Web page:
Practice is running about 10 minutes late on a Friday night for the Rochester High School boys basketball team. Head coach Mark Goldrick continues to direct traffic while his players scrimmage, offering up bits of valuable advice here and there to each player as they rush up and down the court.
“Ever since game five I realized I better start savoring these moments,” Mark said. “I really want to slow it down a little bit. This isn’t going to happen next year.”
Mark has been the head coach at Rochester the past eight seasons, the last four coaching his son, Keegan, the team’s leading scorer and do-it-all player.
“It’s just going by too fast,” Mark said. “We’re already half way through (the season). It’s been a really neat experience getting the opportunity to coach him for four years. He’s just always been around the program. Even before I was the coach, we’d be up there in the stands watching as fans. I think we started going to games here right when he was out of diapers.”
There haven’t been too many four-year varsity lettermen in the history of the Rochester boys basketball program. Keegan is one of the few players to accomplish the rare feat. At the end of this season, the senior will have played in approximately 80 games for the Warriors during his high school career.
Throw in an additional 100 or so games as a ball boy or spectator, and you’d probably be hard pressed to find someone who has had more involvement with Rochester basketball than Keegan.
“It seems like I’ve just been around the program forever,” Keegan said. “It’s been super long. This has been such a big part of my life.”
Keegan fondly remembers all the bus rides he’d go on with his dad’s teams during his pre-high school days. At first he would sit by Mark’s side, but eventually he gained the courage over the years and gradually made his way toward the back of the bus to sit with the players.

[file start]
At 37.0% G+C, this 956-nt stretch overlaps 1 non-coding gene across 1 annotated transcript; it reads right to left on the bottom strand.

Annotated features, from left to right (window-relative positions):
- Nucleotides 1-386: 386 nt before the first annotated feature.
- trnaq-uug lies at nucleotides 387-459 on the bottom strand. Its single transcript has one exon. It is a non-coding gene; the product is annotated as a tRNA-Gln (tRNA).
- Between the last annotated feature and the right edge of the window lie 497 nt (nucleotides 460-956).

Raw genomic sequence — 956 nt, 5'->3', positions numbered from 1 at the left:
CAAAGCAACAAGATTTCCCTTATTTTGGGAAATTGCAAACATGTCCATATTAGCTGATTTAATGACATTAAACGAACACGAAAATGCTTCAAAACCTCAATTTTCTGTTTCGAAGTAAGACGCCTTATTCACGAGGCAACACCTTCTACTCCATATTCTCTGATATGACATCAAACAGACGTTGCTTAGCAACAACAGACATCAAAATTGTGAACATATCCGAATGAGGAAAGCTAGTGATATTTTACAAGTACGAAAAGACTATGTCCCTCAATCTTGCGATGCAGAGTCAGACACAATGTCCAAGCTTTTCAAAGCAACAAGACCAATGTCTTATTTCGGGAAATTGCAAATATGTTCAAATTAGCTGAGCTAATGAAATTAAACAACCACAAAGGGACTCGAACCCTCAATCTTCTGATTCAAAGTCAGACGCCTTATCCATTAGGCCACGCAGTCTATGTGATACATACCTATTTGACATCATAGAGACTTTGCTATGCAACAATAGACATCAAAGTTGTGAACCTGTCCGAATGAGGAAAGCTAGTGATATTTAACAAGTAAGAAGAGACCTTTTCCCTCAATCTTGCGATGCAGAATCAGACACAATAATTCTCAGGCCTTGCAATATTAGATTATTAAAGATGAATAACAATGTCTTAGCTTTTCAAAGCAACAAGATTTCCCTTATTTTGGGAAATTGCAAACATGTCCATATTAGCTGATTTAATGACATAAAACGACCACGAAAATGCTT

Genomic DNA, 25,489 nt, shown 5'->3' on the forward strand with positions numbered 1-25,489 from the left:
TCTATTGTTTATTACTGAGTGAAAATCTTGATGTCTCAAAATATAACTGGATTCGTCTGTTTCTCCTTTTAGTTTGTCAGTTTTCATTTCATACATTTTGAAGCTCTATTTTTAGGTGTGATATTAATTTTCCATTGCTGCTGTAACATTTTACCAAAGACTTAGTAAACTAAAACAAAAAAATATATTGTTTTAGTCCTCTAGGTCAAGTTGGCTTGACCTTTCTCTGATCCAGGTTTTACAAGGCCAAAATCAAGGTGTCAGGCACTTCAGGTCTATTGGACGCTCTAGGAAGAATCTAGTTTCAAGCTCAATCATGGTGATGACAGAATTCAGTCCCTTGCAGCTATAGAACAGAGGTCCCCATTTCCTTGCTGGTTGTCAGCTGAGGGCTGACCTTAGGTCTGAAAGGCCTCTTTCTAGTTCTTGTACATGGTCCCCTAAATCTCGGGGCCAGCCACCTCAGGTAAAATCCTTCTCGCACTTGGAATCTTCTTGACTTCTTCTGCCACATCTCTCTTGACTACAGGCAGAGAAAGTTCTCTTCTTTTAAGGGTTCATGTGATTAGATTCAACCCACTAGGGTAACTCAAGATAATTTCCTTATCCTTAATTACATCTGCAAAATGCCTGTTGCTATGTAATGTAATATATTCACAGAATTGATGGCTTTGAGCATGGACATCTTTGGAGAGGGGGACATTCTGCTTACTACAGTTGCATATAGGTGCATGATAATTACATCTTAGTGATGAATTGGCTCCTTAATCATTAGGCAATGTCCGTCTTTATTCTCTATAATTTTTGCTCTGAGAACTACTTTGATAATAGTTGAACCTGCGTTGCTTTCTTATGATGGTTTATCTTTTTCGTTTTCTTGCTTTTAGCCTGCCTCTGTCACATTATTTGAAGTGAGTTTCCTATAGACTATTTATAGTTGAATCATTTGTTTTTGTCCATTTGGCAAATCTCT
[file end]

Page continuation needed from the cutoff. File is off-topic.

Despite his younger status, it wasn’t long before he was viewed as one of them.
In his middle school years, whenever the team was shorthanded during a practice and Keegan was present, he’d get thrown into a scrimmage trying to defend players much bigger and older than him.
He caught a few elbows for sure, but as the son of a coach, he knew this was part of the game and never said a word and simply continued to play.
When Keegan finally did arrive at Rochester as a freshman, he had basically already paid his dues with the varsity players.
“He always had the mentality that he wasn’t coming into the program (as a freshman). He had already been a part of it for so long,” Mark said. “He was part of the program not because he was the coach’s kid, but because of how much time and commitment he put into it. He’s made strides every year he’s been here. He came right in as a freshman because he had the ability and he’s been a four-year starter for us.”
Keegan, a 6-foot-3 guard, was an honorable mention all-2A Evergreen Conference pick as a sophomore and a second-team selection last year as junior. Much more has been asked of him during his final season.
“We have the makings to have a decent year,” Mark said. “We’re asking him to do a lot of things for us. Anything that we’re successful at, he has to have a hand in it.”
After a difficult start to the season, the Warriors picked up their first win of the year during a 50-48 victory over Tenino in a game where Keegan scored a season-high 27 points. He later added 13 points in Rochester’s 47-39 win at Orting and a team-high 18 points in a loss to W.F. West.
Keegan, who scored a career-high 29 points in a win over Eatonville last year, leads the team in scoring at nearly 13 points a contest for a second consecutive year, and has more than settled into his role as team leader.
“My freshman year, I was kind of quiet and was still learning,” Keegan said. “My sophomore year, I got a little more vocal. Now being here for so long it makes me feel like I’m a leader know. I’m the one that’s telling everyone what we should be doing in games and I’m the one who needs to bring everyone together. When I was younger everybody would help me out. I always remember that and now I want to give that to other people.”